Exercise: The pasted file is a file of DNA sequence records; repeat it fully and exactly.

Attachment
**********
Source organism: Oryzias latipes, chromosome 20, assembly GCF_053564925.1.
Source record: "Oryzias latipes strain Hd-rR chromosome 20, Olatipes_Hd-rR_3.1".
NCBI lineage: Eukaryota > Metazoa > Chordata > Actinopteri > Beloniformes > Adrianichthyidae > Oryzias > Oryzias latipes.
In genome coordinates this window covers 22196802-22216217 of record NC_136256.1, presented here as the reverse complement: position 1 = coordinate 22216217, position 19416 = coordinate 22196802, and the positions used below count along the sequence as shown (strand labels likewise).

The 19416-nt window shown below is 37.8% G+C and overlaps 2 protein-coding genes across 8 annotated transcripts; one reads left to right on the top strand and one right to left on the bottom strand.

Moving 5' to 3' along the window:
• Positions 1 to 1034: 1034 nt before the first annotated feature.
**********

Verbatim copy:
Source organism: Oryzias latipes, chromosome 20, assembly GCF_053564925.1.
Source record: "Oryzias latipes strain Hd-rR chromosome 20, Olatipes_Hd-rR_3.1".
NCBI lineage: Eukaryota > Metazoa > Chordata > Actinopteri > Beloniformes > Adrianichthyidae > Oryzias > Oryzias latipes.
In genome coordinates this window covers 22196802-22216217 of record NC_136256.1, presented here as the reverse complement: position 1 = coordinate 22216217, position 19416 = coordinate 22196802, and the positions used below count along the sequence as shown (strand labels likewise).

The 19416-nt window shown below is 37.8% G+C and overlaps 2 protein-coding genes across 8 annotated transcripts; one reads left to right on the top strand and one right to left on the bottom strand.

Moving 5' to 3' along the window:
• Positions 1 to 1034: 1034 nt before the first annotated feature.